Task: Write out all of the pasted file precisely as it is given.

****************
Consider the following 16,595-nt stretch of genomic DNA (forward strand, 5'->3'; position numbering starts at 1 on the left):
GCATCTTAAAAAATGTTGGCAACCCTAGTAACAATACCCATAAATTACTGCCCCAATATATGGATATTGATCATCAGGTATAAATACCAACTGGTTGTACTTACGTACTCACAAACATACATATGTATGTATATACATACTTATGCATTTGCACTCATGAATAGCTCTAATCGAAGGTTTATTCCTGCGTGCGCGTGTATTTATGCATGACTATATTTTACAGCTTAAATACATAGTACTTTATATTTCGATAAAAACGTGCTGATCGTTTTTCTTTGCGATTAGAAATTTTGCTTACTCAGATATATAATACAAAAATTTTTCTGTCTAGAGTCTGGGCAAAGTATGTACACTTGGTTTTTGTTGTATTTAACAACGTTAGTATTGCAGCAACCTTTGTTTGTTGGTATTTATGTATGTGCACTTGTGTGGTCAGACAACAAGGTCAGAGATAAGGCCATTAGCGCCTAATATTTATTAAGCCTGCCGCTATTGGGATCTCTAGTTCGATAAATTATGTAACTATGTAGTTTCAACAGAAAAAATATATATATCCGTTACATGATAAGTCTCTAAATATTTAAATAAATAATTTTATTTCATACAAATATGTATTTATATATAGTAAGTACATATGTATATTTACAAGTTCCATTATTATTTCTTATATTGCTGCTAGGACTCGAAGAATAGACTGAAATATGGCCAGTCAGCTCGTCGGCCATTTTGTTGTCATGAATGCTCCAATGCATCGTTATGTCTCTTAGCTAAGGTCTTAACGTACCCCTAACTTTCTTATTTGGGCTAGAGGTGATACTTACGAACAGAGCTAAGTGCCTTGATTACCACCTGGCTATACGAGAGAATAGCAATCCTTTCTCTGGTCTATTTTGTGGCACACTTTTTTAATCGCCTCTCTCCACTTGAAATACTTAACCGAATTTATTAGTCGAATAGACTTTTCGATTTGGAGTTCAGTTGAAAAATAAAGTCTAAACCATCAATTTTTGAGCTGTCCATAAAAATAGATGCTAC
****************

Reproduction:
Consider the following 16,595-nt stretch of genomic DNA (forward strand, 5'->3'; position numbering starts at 1 on the left):
GCATCTTAAAAAATGTTGGCAACCCTAGTAACAATACCCATAAATTACTGCCCCAATATATGGATATTGATCATCAGGTATAAATACCAACTGGTTGTACTTACGTACTCACAAACATACATATGTATGTATATACATACTTATGCATTTGCACTCATGAATAGCTCTAATCGAAGGTTTATTCCTGCGTGCGCGTGTATTTATGCATGACTATATTTTACAGCTTAAATACATAGTACTTTATATTTCGATAAAAACGTGCTGATCGTTTTTCTTTGCGATTAGAAATTTTGCTTACTCAGATATATAATACAAAAATTTTTCTGTCTAGAGTCTGGGCAAAGTATGTACACTTGGTTTTTGTTGTATTTAACAACGTTAGTATTGCAGCAACCTTTGTTTGTTGGTATTTATGTATGTGCACTTGTGTGGTCAGACAACAAGGTCAGAGATAAGGCCATTAGCGCCTAATATTTATTAAGCCTGCCGCTATTGGGATCTCTAGTTCGATAAATTATGTAACTATGTAGTTTCAACAGAAAAAATATATATATCCGTTACATGATAAGTCTCTAAATATTTAAATAAATAATTTTATTTCATACAAATATGTATTTATATATAGTAAGTACATATGTATATTTACAAGTTCCATTATTATTTCTTATATTGCTGCTAGGACTCGAAGAATAGACTGAAATATGGCCAGTCAGCTCGTCGGCCATTTTGTTGTCATGAATGCTCCAATGCATCGTTATGTCTCTTAGCTAAGGTCTTAACGTACCCCTAACTTTCTTATTTGGGCTAGAGGTGATACTTACGAACAGAGCTAAGTGCCTTGATTACCACCTGGCTATACGAGAGAATAGCAATCCTTTCTCTGGTCTATTTTGTGGCACACTTTTTTAATCGCCTCTCTCCACTTGAAATACTTAACCGAATTTATTAGTCGAATAGACTTTTCGATTTGGAGTTCAGTTGAAAAATAAAGTCTAAACCATCAATTTTTGAGCTGTCCATAAAAATAGATGCTAC